His only hope and her only hope is the Lord. But she needs to see that. It’s not uncommon for people to turn bitter against God in suffering, even to forget him and seek other helpers. But he counsels her not to trust in the false helpers any more. Verse 14, “Your prophets have seen for you false and deceptive visions; they haven’t exposed your iniquity to restore your fortunes, but have seen for you oracles that are false and misleading.” The Lord sent them true prophets that exposed their sin and told them to repent. But they didn’t like those prophets. They liked the prophets who told them everything was okay, who said “peace, peace” when there was no peace. “Don’t turn to those helpers anymore,” he’s saying.

Also, don’t turn to the nations anymore. Verse 15, “All who pass along the way clap their hands at you; they hiss and wag their heads at the daughter of Jerusalem: ‘Is this the city that was called the perfection of beauty, the joy of all the earth?’ All your enemies rail against you; they hiss, they gnash their teeth, they cry: ‘We have swallowed her! Ah, this is the day we longed for; now we have it; we see it!’”

These were the nations Israel trusted to help them. God warned them not to. But they did it anyway. They wanted Assyria and Babylon more than they wanted God. So God handed them over to them; he showed them exactly what they’re like. That’s the point of verse 17: “The LORD has done what he purposed; he has carried out his word, which he commanded long ago; he has thrown down without pity; he has made the enemy rejoice over you and exalted the might of your foes.”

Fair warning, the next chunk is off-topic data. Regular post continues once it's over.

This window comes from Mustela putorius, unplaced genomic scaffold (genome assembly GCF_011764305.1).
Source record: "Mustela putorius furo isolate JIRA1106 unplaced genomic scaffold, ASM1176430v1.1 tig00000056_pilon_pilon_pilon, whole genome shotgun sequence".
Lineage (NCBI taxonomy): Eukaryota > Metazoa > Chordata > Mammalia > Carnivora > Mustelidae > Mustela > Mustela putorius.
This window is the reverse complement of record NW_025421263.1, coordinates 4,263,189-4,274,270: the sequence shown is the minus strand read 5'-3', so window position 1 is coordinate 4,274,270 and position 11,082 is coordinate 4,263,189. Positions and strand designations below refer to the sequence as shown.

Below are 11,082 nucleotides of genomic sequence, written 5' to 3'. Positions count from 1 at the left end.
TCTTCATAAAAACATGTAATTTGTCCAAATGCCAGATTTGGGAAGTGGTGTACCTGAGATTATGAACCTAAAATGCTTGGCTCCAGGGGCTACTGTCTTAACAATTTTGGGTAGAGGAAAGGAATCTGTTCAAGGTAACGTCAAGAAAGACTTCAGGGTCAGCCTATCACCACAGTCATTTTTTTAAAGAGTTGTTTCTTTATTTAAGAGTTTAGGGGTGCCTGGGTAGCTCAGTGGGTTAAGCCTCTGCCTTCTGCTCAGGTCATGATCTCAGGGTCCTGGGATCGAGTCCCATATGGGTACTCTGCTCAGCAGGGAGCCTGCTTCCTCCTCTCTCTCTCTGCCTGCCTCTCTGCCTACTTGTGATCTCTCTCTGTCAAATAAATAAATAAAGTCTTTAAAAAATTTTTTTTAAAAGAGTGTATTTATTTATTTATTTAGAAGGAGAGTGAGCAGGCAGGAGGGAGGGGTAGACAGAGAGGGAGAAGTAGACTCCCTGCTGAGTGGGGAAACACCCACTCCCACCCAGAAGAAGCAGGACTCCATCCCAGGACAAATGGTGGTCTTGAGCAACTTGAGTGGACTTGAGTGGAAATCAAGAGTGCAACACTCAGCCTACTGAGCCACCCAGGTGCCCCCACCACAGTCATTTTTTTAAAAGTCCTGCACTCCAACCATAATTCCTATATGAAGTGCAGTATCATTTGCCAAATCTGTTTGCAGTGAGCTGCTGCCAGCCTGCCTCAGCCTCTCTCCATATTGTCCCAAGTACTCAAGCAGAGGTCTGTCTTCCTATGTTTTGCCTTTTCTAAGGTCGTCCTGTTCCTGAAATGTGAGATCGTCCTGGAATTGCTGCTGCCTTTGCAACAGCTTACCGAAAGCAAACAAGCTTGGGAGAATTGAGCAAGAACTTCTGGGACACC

Read Leviticus 26 and Deuteronomy 28 when you get home. God commanded in his word that every one of these things would happen to them if they rejected his word. From the nations overrunning them to the children dying in the streets—it’s all there. And the fact that it happened should remind her that God is faithful to his word. When they look at the destruction, the people shouldn’t see merely the nations defeating them at the earthly level. They should see God’s faithfulness to his word at the heavenly level: “The LORD has done what he purposed.”

These nations are but tools, in other words. Let them boast all they want. The true King behind these circumstances is your covenant Lord ruling by his covenant word; and he’s the one you need to trust. He’s the only one who can take away the judgment. He’s the only one who can remove the curse. So, cry out for his mercy!